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2021 has broken the record for zero-day hacking attacks

A zero-day exploit—a way to launch a cyberattack via a previously unknown vulnerability—is just about the most valuable thing a hacker can possess. These exploits can carry price tags north of $1 million on the open market. And this year, cybersecurity defenders have caught the highest number ever, according to multiple databases, researchers, and cybersecurity companies who spoke to MIT...


TUESDAY 21. SEPTEMBER 2021


US unfairly targeting Chinese over industrial spying, says report

For years, civil rights groups have accused the US Department of Justice of racial profiling against scientists of Chinese descent. Today, a new report provides data that may quantify some of their claims.  The study, published by the Committee of 100, an association of prominent Chinese-American civic leaders, found that individuals of Chinese heritage were more likely than others to be...

Securing the energy revolution and IoT future

In early 2021, Americans living on the East Coast got a sharp lesson on the growing importance of cybersecurity in the energy industry. A ransomware attack hit the company that operates the Colonial Pipeline—the major infrastructure artery that carries almost half of all liquid fuels from the Gulf Coast to the eastern United States. Knowing that at least some of their computer systems had been...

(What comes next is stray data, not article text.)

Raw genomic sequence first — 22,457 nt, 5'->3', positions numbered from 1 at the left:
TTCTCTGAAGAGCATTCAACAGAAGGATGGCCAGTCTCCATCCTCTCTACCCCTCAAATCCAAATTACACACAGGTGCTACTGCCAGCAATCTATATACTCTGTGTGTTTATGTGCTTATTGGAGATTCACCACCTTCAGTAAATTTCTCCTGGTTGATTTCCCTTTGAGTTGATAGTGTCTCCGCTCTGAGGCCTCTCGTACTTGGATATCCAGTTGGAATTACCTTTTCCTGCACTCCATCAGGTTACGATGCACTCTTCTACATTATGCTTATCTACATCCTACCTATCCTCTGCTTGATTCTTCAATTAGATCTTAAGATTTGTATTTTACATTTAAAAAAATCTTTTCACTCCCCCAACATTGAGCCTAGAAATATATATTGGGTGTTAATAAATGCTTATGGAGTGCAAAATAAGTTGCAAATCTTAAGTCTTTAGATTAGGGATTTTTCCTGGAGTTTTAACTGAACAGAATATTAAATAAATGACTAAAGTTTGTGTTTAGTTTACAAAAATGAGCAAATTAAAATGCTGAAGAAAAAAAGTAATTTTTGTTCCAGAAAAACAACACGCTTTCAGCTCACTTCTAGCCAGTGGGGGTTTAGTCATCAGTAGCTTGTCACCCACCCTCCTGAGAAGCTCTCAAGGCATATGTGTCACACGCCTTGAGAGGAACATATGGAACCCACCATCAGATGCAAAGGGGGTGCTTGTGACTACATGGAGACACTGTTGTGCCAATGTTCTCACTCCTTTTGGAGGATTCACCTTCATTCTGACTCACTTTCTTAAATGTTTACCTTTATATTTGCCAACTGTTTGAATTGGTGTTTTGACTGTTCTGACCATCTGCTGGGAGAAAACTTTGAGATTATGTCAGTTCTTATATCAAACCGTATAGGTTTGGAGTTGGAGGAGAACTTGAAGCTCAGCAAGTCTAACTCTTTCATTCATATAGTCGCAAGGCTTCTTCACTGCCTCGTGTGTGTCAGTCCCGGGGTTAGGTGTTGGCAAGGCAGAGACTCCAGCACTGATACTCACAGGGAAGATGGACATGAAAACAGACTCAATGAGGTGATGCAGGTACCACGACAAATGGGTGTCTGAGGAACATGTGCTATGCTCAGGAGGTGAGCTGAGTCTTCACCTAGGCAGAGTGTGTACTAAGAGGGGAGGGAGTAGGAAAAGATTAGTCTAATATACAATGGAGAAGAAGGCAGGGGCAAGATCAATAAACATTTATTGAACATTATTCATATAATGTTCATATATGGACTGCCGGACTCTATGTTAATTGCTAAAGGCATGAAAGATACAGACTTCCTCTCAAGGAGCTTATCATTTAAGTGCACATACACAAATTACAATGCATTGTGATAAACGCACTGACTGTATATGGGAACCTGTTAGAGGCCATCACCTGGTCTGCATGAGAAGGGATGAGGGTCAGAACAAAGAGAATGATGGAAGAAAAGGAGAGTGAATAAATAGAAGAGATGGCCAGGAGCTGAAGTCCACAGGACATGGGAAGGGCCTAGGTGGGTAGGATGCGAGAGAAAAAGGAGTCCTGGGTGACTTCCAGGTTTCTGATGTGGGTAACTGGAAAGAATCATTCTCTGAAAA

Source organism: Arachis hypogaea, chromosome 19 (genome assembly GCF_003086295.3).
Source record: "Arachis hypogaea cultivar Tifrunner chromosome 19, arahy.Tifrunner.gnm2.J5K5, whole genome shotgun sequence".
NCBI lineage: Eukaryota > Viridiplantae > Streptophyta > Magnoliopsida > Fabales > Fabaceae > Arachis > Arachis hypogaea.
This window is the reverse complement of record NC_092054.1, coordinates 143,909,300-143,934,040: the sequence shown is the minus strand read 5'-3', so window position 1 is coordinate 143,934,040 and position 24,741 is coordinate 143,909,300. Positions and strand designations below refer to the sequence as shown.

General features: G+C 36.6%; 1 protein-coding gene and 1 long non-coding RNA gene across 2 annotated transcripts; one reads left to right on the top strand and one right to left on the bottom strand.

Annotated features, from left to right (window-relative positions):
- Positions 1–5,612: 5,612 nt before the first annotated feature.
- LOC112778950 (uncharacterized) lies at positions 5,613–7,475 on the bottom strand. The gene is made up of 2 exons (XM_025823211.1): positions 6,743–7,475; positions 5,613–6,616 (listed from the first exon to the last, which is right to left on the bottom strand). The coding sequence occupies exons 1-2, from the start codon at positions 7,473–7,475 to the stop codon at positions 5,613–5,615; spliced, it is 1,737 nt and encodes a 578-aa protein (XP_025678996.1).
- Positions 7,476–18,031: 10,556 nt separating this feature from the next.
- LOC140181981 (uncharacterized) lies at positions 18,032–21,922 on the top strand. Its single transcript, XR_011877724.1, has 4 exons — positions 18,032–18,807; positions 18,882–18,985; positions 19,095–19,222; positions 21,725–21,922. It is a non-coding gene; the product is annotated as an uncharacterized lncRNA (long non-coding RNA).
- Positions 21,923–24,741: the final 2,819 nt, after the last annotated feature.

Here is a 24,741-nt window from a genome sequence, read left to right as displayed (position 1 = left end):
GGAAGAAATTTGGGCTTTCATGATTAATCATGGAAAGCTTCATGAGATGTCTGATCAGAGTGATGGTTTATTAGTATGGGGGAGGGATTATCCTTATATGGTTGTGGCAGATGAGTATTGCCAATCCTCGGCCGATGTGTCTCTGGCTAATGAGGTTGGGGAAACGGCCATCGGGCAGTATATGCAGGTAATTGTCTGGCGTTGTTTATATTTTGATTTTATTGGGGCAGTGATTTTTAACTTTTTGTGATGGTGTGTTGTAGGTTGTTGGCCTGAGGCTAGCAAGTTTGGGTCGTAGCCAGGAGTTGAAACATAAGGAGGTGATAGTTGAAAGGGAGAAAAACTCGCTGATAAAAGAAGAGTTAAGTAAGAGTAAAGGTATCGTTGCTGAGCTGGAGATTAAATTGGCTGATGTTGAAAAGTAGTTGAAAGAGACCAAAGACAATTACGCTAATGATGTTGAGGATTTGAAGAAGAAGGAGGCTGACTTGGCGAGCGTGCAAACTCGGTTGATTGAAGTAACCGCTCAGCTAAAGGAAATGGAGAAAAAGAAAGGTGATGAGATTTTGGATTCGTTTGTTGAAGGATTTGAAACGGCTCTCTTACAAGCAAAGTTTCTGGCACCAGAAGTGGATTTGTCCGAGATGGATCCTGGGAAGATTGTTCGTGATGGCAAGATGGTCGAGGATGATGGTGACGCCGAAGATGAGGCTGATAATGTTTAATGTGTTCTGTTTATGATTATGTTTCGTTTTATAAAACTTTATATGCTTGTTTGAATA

MONDAY 20. SEPTEMBER 2021



SUNDAY 19. SEPTEMBER 2021



FRIDAY 17. SEPTEMBER 2021


Troll farms reached 140 million Americans a month on Facebook before 2020 election, internal report shows

In the run up to the 2020 election, the most highly contested in US history, Facebook’s most popular pages for Christian and Black American content were being run by Eastern European troll farms. These pages were part of a larger network that collectively reached nearly half of all Americans, according to an internal company report,…